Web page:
Changing Finance: new this month – May

Our monthly round-up of news, ideas and initiatives related to transforming the UK financial system for people and planet, compiled by the Lab’s CEO, Jesse Griffiths.

Legislation, legislation, legislation

Perhaps the most important Bill in the Queen’s Speech of 10 May was the Financial Markets and Services Bill. At its heart is a proposal to make regulators cheerleaders for the financial sector through a legal duty to promote ‘international competitiveness’. Here’s why competitiveness is a bad idea that threatens to set the scene for another financial crash, as over 50 economists have warned in a letter to the Chancellor. Is this pay-off for the Tories’ big City donors?

The Bill also matters for the climate, which is why Aviva has backed calls for a climate mandate for regulators instead. A financial inclusion objective is another good idea.

The Bill includes some provisions to protect access to cash. And the Queen’s Speech also includes the long overdue Economic Crime Bill, and a Bill to establish the UK Infrastructure Bank.

However, the government ditched plans for audit reforms, just as KPMG reminds us why reform is necessary by receiving a fine for forging audit documents.

Meanwhile, there’s more discontent at the Financial Conduct Authority, where staff are striking over pay and working conditions.

The climate crisis

HSBC is in more hot water after its adverts were found to be greenwashing. And there’s more climate shame for Barclays, which is big on beef and burning fossil fuels. Perhaps that’s why one-fifth of its shareholders rejected its climate strategy. Sadly, investors at three top US banks – Wells Fargo, Bank of America and Citi – haven’t backed investors’ climate proposals.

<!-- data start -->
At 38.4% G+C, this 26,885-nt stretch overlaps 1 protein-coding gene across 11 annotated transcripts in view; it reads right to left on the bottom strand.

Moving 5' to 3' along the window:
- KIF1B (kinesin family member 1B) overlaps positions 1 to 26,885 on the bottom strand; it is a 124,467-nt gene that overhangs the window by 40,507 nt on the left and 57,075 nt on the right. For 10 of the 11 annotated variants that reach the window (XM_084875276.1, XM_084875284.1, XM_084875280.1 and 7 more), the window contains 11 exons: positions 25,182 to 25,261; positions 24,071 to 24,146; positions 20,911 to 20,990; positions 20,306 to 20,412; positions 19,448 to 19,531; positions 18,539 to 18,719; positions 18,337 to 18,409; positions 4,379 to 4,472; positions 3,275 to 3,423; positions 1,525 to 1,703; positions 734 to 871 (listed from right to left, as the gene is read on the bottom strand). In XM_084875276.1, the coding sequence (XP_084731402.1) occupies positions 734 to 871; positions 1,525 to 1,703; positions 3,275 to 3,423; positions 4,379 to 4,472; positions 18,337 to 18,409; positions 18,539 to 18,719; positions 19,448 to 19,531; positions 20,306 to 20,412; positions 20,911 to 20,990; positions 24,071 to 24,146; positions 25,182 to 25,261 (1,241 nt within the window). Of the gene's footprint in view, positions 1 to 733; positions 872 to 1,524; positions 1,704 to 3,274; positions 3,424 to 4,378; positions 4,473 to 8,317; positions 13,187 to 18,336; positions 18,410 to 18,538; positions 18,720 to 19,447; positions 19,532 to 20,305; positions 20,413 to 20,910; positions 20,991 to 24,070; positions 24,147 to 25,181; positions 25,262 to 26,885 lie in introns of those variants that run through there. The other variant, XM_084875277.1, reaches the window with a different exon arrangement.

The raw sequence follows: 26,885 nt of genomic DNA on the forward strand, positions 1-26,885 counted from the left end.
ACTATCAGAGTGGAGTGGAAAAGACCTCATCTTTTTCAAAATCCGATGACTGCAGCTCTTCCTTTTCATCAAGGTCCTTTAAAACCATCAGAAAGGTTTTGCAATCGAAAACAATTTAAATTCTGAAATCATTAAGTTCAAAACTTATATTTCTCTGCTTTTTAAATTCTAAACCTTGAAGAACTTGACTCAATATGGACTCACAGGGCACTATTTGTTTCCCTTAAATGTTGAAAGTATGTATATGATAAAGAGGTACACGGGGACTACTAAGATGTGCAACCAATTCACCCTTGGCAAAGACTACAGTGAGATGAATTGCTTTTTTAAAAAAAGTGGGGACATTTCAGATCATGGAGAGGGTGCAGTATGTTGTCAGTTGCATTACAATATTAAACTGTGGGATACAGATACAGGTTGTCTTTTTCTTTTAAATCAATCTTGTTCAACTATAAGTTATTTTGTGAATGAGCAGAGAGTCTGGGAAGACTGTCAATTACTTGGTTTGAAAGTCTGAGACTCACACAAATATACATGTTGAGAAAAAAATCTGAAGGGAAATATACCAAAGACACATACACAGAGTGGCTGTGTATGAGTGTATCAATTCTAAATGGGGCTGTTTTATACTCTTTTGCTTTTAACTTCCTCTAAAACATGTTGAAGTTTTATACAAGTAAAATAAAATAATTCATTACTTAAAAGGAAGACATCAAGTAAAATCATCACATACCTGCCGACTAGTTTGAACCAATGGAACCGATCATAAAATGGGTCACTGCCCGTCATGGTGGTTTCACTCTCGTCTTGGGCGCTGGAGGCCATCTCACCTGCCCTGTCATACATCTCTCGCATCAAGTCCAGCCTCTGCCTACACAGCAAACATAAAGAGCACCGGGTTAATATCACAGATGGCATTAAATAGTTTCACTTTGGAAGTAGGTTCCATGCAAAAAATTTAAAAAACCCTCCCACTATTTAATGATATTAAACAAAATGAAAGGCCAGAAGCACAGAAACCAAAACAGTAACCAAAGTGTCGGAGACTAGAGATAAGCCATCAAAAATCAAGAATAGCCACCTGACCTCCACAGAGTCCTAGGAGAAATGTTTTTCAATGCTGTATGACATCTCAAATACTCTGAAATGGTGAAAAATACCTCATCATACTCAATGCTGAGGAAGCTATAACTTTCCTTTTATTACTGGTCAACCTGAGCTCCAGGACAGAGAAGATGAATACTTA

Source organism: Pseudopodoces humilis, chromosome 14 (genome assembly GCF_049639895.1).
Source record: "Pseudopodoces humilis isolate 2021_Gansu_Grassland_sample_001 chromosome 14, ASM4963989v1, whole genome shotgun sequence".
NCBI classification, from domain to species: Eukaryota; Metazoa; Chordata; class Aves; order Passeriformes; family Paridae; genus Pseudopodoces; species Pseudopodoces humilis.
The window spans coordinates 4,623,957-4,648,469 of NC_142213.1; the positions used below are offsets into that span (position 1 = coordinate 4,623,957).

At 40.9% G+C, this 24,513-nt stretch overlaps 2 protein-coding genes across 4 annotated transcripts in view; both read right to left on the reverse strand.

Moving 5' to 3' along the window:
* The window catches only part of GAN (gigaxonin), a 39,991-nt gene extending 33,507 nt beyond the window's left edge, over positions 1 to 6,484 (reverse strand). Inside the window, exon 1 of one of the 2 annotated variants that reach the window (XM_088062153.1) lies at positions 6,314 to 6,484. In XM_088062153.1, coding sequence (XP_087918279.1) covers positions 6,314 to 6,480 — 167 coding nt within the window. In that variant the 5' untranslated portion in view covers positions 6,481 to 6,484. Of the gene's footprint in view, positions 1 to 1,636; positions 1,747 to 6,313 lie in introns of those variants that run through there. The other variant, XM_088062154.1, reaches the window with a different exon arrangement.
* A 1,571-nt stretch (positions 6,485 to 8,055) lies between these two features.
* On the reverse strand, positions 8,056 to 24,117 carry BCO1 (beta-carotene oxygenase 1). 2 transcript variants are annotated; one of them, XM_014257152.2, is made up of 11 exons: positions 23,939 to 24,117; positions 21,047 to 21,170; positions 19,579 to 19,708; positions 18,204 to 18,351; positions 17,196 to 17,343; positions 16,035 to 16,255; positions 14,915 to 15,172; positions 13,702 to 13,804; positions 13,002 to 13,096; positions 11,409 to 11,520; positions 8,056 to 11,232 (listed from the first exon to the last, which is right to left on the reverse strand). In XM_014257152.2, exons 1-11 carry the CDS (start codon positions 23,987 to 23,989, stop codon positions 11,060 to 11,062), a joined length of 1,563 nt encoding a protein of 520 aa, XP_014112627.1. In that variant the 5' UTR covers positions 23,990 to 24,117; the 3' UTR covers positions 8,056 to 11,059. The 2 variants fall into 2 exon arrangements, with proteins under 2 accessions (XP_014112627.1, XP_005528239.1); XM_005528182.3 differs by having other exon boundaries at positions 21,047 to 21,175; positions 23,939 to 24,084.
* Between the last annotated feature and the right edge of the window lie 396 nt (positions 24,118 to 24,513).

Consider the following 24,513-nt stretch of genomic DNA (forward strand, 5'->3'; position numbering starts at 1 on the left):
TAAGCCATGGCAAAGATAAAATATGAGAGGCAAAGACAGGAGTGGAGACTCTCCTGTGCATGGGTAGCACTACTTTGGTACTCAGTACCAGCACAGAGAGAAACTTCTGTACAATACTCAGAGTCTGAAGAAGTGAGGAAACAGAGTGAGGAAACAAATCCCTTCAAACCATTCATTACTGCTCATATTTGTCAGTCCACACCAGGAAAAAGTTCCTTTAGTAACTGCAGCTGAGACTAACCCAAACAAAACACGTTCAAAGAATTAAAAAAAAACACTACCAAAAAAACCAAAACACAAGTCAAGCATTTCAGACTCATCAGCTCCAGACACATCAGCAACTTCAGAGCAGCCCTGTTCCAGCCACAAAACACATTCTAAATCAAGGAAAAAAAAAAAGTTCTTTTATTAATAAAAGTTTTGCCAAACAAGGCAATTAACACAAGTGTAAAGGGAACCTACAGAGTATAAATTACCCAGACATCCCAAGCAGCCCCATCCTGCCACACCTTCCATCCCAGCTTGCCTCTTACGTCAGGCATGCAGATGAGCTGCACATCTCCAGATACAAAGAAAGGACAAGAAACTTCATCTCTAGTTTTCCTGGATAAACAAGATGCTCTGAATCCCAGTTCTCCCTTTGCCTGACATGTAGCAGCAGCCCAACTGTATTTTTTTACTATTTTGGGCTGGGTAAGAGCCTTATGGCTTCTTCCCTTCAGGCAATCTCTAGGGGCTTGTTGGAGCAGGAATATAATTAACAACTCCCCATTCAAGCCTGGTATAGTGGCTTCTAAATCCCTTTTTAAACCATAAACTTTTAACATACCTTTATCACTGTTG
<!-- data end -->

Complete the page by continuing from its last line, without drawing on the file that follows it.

Meanwhile, London comes top of the latest edition of the Global Green Finance Index.

Shocking fact: the greenhouse gas emissions from financial investments by big tech companies like Disney are sometimes bigger than the impacts of all their activities.

Phew – the High Court has ruled that charitable trusts don’t have to focus on maximising returns, but can make their investments with climate in mind.

Who benefits (and who loses) from the financial system?

The closure of branches and ATMs risks cutting adrift those reliant on cash, warns Which?

Trillions of dollars are bypassing black-run investment funds.

Meanwhile, the boom in City bonuses risks driving up inequality, says the Institute for Fiscal Studies. This is part of a long-term problem: income from dividends has increased by 142% over the past two decades, compared with a rise of only 45% for income from work, according to Common Wealth.

Find out which countries are most favourable to those who want to dodge tax and launder money – this year’s Financial Secrecy Index is out. But will the Swiss (finally) improve their banking privacy (secrecy) laws?

More shame for Barclays, who have used a tax dodge in Luxembourg to avoid £2bn of tax.

Also…

Why the UK joined the race to woo the crypto industry.

How shadow banks threaten the global economy.

ESG investing is missing the realities of market power in an age of corporate concentration and rising profits: an FT opinion on the failures of stakeholder capitalism.

Here’s an episode of BBC radio’s Costing the Earth on ethical investing and banking – How green is my money?

And finally…

A shocking tale of hunger, inequality and food prices in the developing world.